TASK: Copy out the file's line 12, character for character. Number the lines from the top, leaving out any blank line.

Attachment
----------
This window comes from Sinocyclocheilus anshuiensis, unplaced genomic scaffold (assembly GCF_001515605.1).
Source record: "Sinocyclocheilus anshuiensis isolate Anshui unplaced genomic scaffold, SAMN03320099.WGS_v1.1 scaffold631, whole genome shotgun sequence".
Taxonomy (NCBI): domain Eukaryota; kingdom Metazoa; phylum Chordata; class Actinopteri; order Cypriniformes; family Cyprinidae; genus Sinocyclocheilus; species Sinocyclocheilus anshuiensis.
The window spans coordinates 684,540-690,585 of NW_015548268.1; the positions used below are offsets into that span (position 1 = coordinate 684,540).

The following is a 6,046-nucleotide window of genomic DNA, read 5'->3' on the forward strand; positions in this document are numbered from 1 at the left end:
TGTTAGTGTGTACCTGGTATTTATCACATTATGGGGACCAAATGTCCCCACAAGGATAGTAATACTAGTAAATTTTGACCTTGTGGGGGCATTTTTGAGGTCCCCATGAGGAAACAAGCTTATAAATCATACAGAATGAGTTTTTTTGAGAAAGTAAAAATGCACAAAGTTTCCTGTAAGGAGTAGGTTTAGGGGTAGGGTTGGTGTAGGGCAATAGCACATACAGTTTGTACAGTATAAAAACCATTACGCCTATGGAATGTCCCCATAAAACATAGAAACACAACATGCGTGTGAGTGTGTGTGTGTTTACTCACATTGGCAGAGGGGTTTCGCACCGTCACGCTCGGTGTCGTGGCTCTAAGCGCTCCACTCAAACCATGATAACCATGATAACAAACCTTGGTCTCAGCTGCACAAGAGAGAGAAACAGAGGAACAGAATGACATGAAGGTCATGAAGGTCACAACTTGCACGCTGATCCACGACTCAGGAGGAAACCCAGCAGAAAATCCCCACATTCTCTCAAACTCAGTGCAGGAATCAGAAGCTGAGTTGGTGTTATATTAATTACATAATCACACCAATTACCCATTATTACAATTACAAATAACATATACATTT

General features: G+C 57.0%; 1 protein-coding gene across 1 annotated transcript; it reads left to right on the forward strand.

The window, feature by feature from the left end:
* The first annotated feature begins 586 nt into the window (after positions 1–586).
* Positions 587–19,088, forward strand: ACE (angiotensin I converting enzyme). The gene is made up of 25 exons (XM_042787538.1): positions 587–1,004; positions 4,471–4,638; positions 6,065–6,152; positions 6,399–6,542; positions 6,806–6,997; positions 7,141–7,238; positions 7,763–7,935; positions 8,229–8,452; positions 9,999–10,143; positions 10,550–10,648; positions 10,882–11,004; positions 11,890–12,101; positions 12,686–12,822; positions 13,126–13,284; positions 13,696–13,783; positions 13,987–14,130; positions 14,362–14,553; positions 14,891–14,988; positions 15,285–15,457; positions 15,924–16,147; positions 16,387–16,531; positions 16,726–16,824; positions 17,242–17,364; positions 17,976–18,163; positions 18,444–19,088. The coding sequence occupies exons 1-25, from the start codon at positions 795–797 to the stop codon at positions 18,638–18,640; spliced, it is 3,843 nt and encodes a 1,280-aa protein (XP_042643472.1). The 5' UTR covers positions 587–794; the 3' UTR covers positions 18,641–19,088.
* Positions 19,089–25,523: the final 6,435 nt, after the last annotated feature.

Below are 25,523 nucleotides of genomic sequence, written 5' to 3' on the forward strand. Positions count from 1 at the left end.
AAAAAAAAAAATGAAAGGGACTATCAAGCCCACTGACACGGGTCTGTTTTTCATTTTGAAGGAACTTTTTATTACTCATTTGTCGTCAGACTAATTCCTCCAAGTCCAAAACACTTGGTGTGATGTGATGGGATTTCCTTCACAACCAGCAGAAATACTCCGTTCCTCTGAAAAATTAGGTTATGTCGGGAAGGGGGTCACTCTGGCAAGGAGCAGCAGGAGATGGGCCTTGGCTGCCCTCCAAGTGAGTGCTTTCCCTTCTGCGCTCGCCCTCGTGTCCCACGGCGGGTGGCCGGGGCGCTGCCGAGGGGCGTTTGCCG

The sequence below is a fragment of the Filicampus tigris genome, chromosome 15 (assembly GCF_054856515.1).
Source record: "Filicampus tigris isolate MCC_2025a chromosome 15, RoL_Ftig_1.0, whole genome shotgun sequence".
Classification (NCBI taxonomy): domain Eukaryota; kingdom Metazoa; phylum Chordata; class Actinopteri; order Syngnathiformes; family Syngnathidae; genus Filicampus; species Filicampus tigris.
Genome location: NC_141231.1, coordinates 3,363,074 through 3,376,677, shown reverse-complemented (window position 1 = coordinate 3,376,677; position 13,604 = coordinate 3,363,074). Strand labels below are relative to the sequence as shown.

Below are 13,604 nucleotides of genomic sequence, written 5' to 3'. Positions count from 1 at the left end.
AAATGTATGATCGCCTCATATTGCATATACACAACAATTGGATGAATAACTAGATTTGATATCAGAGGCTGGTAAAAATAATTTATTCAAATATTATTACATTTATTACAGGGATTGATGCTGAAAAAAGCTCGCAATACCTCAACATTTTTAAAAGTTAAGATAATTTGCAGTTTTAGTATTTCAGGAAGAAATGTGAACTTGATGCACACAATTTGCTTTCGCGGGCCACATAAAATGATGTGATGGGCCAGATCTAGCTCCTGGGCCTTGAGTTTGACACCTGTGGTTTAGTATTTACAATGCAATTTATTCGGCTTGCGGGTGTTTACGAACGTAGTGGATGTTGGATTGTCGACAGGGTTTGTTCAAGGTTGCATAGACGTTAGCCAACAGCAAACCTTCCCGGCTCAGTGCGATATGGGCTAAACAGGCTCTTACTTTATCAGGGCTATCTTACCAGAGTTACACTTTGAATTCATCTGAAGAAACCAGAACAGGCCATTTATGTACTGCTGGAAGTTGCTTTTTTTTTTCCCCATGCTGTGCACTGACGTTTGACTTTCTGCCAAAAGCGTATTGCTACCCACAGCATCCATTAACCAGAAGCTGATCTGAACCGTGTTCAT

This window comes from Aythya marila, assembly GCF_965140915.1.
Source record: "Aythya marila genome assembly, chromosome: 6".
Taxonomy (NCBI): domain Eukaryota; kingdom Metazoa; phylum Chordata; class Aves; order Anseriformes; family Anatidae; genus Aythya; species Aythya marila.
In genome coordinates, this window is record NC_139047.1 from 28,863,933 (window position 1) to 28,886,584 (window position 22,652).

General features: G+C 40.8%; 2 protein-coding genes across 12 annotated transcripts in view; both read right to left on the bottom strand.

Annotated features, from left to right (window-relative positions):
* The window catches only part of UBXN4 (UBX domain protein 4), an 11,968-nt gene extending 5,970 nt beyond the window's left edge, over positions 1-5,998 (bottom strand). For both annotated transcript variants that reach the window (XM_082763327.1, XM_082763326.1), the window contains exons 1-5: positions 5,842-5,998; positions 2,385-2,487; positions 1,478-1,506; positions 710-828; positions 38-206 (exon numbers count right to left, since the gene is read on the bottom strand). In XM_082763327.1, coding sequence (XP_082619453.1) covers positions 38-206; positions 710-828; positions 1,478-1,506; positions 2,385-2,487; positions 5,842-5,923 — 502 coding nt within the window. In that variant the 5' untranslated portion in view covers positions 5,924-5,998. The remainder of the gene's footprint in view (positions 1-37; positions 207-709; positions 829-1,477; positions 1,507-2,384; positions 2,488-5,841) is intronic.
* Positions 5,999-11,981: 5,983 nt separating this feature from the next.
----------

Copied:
Below are 25,523 nucleotides of genomic sequence, written 5' to 3' on the forward strand. Positions count from 1 at the left end.